But the present bishop of Rome, as Francis likes to be called, encouraged the synod to be genuinely Catholic and, unlike his predecessors, called on participants to express views that differed from his own. For the first time since Paul VI revived the Synod in 1965, this gathering was actually free. Bishops could speak their minds and weren’t constantly second-guessing the pope.
Perversely, it was the conservatives at the Synod who openly disagreed with the line Francis took who did most to relativise the high papalism that has absorbed the church, lock, stock and barrel since the Counter-Reformation and that reached it apogee in John Paul II. We had the wonderful spectacle of conservatives indulging in ‘cafeteria Catholicism’, i.e. picking and choosing which doctrines and popes they were going to follow and which they weren’t. For instance many preferred John Paul II’s dogmatism to the pastoral emphasis of Francis, claiming that the presumed indissolubility of marriage was more important than Jesus’ unequivocal teaching on mercy, love and forgiveness.
Another positive was that the Synod toyed with localism and the idea that one size doesn’t fit all. Being Catholic in sub-Saharan Africa is different to being Catholic in the Middle East, or Asia, or Australia. The spirituality, faith experience, liturgical expressions, moral dilemmas and religious culture of each region is different. So decisions about these issues need to be devolved and the local church needs to assume much more responsibility for its own life. This immediately relativises the Vatican and returns the bishop of Rome to his much more traditional role: that of being the guarantee and heart of the church’s communion and the touchstone of its orthodoxy.
So the great thing about the Synod was not what it decided, but that it happened and participants took the first tentative steps in the direction of realizing Vatican II’s doctrine of collegiality.
But the Synod also revealed some profound weaknesses in contemporary Catholicism. First, the church’s leadership cadre was revealed, at best, as second rate. This is the result of a bench of bishops chosen by John Paul II and Benedict XVI who saw themselves as the church incorporated and bishops as branch managers. Anyone with initiative, imagination, emotional intelligence, or leadership ability was excluded from the episcopate.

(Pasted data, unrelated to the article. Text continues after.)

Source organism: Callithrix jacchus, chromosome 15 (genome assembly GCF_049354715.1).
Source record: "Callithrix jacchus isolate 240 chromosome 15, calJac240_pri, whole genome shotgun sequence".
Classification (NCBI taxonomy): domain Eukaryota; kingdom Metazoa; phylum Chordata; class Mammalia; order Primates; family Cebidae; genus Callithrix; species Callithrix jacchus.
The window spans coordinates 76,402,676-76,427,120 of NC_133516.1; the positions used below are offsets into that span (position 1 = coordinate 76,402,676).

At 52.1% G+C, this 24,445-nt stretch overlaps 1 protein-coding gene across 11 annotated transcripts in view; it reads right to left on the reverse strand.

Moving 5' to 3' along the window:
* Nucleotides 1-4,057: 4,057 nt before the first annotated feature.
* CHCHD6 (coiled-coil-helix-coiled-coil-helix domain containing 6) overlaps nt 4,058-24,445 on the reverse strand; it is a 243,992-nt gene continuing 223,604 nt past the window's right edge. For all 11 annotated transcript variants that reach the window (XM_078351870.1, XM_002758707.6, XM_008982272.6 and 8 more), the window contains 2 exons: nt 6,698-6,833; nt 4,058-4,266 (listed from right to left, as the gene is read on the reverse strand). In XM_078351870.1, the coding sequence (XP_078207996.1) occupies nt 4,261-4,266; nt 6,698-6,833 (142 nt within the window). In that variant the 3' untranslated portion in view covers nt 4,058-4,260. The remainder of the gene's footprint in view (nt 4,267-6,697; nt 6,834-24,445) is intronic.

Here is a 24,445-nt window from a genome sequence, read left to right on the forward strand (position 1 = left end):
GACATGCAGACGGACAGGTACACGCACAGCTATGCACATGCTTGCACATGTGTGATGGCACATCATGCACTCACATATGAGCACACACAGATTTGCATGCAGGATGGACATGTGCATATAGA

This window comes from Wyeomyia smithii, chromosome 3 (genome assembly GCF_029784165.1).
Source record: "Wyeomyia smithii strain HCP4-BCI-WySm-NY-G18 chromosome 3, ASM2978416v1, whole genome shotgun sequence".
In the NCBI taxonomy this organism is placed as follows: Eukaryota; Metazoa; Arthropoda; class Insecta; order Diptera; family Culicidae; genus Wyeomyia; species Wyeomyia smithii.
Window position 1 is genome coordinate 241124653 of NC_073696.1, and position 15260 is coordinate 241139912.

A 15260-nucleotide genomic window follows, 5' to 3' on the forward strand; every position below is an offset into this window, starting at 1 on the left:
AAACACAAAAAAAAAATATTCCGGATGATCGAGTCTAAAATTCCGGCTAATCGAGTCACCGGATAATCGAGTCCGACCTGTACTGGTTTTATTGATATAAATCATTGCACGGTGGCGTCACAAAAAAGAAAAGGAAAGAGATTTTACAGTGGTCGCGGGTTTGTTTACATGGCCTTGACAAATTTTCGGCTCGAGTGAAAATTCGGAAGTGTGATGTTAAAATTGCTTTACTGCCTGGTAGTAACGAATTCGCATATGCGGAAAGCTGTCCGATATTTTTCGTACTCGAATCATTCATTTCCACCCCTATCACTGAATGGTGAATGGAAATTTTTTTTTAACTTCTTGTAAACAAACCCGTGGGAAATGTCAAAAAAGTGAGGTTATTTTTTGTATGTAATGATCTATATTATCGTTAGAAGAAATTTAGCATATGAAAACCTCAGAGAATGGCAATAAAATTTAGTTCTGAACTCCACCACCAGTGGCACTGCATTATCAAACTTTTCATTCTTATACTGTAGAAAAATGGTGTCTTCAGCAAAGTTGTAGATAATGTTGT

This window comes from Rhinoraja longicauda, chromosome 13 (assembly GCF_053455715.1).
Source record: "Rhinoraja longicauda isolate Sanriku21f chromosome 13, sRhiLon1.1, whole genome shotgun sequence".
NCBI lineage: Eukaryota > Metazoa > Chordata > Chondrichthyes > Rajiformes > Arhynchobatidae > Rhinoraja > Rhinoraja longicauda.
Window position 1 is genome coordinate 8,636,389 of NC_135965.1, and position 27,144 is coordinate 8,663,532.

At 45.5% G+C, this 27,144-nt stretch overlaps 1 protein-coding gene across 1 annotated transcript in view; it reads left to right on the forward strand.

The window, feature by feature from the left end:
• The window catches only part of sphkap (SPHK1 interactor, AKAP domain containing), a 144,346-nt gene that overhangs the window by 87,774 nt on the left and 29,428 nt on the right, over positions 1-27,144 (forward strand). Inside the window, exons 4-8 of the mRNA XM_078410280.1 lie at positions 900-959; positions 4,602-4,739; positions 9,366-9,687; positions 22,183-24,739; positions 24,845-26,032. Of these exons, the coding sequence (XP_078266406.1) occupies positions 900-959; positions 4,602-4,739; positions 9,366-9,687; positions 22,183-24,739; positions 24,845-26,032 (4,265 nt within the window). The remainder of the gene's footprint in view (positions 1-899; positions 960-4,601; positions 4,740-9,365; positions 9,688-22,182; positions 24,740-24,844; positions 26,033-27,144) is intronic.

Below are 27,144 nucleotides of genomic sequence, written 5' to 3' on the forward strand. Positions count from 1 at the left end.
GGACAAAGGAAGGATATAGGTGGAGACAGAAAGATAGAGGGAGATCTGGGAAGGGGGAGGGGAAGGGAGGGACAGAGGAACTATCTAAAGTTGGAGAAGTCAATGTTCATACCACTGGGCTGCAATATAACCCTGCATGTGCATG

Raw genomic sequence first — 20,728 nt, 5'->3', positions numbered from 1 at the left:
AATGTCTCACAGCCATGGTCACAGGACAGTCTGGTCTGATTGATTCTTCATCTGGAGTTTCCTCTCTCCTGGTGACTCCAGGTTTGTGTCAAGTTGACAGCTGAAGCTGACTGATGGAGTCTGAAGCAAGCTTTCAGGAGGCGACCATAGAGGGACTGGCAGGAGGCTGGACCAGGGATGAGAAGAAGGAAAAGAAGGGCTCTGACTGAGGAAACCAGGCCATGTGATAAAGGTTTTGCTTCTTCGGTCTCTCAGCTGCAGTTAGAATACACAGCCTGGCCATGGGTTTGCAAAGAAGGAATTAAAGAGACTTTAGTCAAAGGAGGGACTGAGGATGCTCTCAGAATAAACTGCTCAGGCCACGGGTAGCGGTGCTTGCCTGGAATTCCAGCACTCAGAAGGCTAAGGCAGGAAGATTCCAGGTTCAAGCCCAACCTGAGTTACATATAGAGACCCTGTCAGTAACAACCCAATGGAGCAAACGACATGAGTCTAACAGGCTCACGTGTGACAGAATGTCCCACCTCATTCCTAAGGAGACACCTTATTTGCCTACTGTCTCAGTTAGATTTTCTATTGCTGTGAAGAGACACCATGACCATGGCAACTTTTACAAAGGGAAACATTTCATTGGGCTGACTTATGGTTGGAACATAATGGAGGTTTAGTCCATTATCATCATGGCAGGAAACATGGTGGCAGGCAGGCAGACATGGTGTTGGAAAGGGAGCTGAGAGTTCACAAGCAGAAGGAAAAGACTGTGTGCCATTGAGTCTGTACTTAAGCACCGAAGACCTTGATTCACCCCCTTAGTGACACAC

Bishops also have lost the sense that they too sit in the cathedra Petri, the chair of Peter as the third century church father Cyprian of Carthage called it. They are the rocks and leaders of the local community and they are called, like the pope, to extend collegiality to their priests and people. For this to happen the local church will have to have a decisive say in their election. The recent practice (it only goes back to the late-nineteenth century) of Rome appointing all bishops has to be jettisoned and power devolved to the local church.
There are two issues the Synod should have tackled, but didn’t: women and contraception. Pope Francis says he wants women to participate at all levels in the church, but he has done little about it. If the church did promote women it would influence equality for women across faiths and in doing so would reduce violence to women and children. The evidence is overwhelming that once women have education, freedom from patriarchal and tribal structures, equality and access to reproductive health services, they make responsible decisions about fertility. This is a real area of weakness for Pope Francis, as the encyclical Laudato si reflects.
The only reason why contraception was sedulously avoided was because the bishops would have to admit that Paul VI was wrong. This is certainly what the vast majority of Catholics in developed countries think, but bishops in the developing world, particularly Africa, see this issue as linked to reproductive health which they caricature as a Western plot to control their populations. So it suits them to side-step it. The African bishops play the same silly game with homosexuality, claiming it is a foreign import and never existed in Africa before. The motive here is to outdo the Muslims.
So for me the Synod was a success and it was the first time since Vatican II that bishops had the opportunity to truly speak their minds.